5. Create a healthy family atmosphere. Children who grow up in harmonious families, such as eating or talking to their parents often, are more likely to succeed. According to a study by the University of Colombia's CASA of 1,200 teenagers, children who eat family meals had twice as many A's as those who did not. The same is true of our country. The results of the 2016 College Scholastic Ability Test released by the Ministry of Education showed that students with more conversations with their families performed better on the CSAT. When asked about "talking about parents' (family), school life, and friendship," according to a survey conducted by the Korea Institute of Curriculum and Evaluation, the more students answered "almost every day," the higher the standard score for the CSAT in all areas. Divorce and domestic violence, on the other hand, have a significant negative impact on the child. According to a British group of family legal lawyers, two out of three failed the high school graduation qualification exam, and one out of eight fell into drug addiction due to stress from their parents' divorce. Thirty-three percent also suffered from eating disorders such as bulimia and anorexia. Children exposed to domestic violence also suffered from mental disorders such as depression, anxiety disorders and attempted suicide, and were more likely to learn violence. According to the National Child Abuse Statistics of the United States, those who suffered from child abuse were 59 percent and 28 percent higher than those who committed crimes in adolescence and adulthood, respectively.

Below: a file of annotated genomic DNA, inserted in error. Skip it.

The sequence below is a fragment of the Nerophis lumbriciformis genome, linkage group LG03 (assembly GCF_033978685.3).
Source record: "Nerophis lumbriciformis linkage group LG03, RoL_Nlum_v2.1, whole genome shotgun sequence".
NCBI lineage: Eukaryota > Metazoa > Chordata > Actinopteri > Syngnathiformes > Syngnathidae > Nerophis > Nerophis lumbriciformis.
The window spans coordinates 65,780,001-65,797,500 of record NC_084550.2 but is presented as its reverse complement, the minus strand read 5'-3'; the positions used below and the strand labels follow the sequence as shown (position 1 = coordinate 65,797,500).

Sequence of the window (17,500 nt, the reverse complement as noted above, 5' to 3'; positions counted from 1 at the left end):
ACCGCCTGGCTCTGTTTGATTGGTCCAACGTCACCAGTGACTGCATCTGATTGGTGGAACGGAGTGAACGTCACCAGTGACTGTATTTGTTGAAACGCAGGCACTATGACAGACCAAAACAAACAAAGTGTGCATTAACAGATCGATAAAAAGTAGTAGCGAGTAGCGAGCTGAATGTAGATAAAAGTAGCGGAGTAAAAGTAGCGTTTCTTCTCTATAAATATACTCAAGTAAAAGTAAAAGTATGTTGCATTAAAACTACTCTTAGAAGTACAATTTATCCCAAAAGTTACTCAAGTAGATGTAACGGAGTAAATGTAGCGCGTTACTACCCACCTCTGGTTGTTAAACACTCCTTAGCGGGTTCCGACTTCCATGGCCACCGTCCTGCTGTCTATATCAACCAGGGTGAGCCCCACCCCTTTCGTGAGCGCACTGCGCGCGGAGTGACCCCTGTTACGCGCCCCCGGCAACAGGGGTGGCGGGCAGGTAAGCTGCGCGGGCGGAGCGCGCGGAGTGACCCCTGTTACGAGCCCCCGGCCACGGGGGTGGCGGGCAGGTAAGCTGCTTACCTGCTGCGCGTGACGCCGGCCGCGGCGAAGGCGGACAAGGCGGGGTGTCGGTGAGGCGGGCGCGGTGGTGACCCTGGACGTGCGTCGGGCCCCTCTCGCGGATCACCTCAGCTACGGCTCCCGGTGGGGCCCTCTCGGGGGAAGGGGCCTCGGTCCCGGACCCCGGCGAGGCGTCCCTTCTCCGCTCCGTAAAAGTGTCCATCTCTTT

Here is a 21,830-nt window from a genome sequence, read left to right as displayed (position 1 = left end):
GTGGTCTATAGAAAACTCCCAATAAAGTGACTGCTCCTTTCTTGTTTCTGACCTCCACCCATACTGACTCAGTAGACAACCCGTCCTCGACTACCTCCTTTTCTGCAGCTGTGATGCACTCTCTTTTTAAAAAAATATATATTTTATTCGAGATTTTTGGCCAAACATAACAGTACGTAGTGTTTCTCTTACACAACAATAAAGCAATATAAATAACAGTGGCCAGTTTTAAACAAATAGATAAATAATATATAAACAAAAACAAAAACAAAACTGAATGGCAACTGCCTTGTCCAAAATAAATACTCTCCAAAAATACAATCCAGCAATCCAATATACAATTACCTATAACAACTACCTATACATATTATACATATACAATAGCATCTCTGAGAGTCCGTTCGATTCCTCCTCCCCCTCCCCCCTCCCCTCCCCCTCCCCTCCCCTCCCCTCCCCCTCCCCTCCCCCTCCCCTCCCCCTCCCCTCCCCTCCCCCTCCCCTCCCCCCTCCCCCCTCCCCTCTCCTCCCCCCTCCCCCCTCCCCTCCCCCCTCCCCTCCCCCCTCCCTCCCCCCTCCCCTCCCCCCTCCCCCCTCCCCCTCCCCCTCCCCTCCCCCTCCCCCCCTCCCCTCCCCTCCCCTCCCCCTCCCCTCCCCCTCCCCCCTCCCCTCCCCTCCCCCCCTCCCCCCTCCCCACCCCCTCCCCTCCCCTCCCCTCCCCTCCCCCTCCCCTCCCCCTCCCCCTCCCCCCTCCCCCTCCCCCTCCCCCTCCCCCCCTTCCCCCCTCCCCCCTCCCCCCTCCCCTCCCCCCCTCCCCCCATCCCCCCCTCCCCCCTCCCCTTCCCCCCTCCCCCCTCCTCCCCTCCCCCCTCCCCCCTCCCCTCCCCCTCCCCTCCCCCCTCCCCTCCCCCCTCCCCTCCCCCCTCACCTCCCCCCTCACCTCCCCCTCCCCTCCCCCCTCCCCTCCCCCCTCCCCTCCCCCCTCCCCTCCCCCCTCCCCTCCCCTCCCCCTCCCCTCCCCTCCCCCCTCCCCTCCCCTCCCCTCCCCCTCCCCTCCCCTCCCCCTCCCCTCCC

6. Try not to reveal stress to child. Parents' stress has an adverse effect on their children as well as on themselves. Children with high parental stress had an average body mass index of 2 percent higher than those with low levels, according to the study at St. Michael's Hospital in Canada. The speed at which weight was increased was also 7 percent faster during the study. The hospital concluded that in cases of parents' stress, they often eat instant food because they are bothered to cook, and as stress spreads to their children, it is easy to have lazy habits such as eating more and not exercising. Studies show that parents' stress increases the risk of asthma in their children. A team of researchers from the University of California studied 2,497 children aged 5 to 9 without asthma for three years on the level of stress between parents and children, air pollution in residential areas and exposure to cigarette smoke during pregnancy. The results showed that parents' stress, more than any other factor, increases the incidence of child asthma in situations where the level of contamination is equal. "The more unpredictable, controlled or unmanageable parents think of their lives, the higher the risk of their children's asthma," Professor Rob McConnell said. "The stress of parents lowers their children's immunity and makes them more vulnerable to illness." The findings were published in the British daily Telegraph.